When I paint something like this, I typically use a three-part process for each color area. There is the base color - in the case of Janis' face, it's a deep yellow - with a highlight and a lowlight. First I paint all of the areas that require the base color, let that dry, and then re-paint them as many times as necessary to make me feel happy with the richness of the pigment. Then I add a lowlight - it could be a deeper shade of yellow, or a sepia, or a brown. Often I will experiment with different combinations until I find one I like (in this case, I believe it's a sienna) and begin to lay in the darker areas. The perimeter of her face, the jawline where the puppet mouth opens, a shadow below her chin, under each eye, and under the brim of the Blade hat she wears.
The highlight color is just white. I use the white to brighten up the base color, and essentially sculpt contours onto her face with it. Then I add more white and brighten a smaller area, increasing the illusion of three dimensions, and finally add just a couple of very bright highlights on the nose and chin area (the parts of her face that are farthest forward.)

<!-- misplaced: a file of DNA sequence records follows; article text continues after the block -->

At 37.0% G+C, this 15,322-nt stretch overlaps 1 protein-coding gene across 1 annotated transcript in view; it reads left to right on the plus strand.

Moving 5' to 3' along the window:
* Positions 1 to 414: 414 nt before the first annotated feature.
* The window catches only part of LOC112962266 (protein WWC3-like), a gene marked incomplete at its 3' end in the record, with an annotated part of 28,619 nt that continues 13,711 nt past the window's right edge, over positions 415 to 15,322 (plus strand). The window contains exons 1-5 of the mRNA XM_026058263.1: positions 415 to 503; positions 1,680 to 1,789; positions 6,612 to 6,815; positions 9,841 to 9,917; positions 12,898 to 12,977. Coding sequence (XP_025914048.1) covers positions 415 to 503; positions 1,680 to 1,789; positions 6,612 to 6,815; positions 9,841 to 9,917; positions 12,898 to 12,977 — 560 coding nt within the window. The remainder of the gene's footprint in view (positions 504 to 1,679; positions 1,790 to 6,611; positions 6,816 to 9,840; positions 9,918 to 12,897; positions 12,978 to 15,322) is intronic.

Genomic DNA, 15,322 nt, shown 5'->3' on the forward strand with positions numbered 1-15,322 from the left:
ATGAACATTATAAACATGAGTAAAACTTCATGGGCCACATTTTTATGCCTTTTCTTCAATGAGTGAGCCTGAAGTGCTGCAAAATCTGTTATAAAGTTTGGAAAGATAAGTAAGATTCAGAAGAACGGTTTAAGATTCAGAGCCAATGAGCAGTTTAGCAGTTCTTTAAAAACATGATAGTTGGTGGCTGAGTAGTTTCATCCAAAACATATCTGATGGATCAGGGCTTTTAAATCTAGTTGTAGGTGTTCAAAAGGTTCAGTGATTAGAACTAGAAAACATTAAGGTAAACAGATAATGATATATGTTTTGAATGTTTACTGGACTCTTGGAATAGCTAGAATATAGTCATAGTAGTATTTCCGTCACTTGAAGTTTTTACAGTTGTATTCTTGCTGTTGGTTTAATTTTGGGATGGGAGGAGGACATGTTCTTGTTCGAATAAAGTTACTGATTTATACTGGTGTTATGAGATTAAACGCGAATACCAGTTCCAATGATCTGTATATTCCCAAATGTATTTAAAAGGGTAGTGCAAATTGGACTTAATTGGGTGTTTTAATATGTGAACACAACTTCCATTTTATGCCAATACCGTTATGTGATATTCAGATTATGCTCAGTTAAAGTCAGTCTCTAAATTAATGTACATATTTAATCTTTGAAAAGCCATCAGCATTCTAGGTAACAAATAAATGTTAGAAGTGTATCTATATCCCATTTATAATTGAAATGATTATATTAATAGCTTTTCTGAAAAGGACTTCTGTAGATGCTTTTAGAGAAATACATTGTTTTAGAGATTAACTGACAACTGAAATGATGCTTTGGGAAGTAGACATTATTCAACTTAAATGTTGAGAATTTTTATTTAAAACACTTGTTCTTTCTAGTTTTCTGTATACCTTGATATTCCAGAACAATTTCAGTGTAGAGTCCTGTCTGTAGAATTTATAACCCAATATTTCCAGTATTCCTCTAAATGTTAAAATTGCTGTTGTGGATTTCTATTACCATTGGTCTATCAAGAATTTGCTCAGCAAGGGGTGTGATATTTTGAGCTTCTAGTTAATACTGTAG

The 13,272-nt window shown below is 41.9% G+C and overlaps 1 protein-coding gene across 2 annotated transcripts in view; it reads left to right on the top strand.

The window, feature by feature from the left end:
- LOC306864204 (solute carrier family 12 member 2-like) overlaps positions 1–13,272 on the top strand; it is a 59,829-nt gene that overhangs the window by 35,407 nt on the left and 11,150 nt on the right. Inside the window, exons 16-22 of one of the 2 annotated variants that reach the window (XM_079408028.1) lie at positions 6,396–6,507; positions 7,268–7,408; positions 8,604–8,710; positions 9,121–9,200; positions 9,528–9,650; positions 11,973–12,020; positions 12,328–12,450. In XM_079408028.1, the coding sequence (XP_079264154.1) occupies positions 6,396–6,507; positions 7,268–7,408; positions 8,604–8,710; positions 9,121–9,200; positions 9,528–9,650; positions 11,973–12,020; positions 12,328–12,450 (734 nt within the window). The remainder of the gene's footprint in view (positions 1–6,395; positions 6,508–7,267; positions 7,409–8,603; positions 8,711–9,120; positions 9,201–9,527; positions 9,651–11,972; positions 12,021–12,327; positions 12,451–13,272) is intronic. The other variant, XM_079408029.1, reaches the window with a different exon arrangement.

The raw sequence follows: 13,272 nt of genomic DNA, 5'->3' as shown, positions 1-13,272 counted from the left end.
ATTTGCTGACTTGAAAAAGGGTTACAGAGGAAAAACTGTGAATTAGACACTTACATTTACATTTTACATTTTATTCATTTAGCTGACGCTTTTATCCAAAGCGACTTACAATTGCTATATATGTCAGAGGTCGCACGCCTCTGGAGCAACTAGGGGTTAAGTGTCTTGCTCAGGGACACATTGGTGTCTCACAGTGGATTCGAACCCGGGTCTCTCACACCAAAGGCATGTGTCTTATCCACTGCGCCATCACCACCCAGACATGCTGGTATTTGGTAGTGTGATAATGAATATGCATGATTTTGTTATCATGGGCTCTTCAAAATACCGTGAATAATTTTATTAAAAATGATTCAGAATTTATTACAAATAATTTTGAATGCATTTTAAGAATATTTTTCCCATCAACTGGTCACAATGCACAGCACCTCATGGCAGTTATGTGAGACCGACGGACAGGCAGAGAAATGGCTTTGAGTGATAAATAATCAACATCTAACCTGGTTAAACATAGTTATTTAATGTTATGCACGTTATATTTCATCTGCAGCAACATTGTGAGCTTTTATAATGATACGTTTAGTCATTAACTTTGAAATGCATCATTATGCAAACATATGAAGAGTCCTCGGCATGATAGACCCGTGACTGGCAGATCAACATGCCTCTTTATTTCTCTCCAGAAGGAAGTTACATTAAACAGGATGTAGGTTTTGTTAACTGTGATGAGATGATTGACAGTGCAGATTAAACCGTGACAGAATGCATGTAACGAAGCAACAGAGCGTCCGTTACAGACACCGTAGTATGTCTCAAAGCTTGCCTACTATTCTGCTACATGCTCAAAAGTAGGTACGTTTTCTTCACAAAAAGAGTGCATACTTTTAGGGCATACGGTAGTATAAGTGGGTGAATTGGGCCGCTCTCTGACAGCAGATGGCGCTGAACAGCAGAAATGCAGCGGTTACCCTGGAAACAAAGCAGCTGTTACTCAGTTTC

In the third picture here you can see that her facial area has all three steps completed, while the lips have just the base color and lowlights finished.
Step 4: Scooter, and More Janis
I laid in the base for Scooter/Pin Head's sweater with a basic brown, then while that was drying I went to work on finishing Janis. She was mostly done aside from the black bits. I painted in all the areas of the hat and overcoat, adding a very mild grey highlight to the collar and brim. The blade and hook were painted with the same phthalo blue-and-white combination as the background, except that I added a touch of black to darken the metal and to help it stand out as separate from the background area. Being metal, I also added a couple of bold, white highlight, set off with darkened phthalo blue. It's a cartoonish way of depicting metal, but it works!
Scooter's face, of course, is done in exactly the same manner as Janis' face. They're built from the same felt, after all.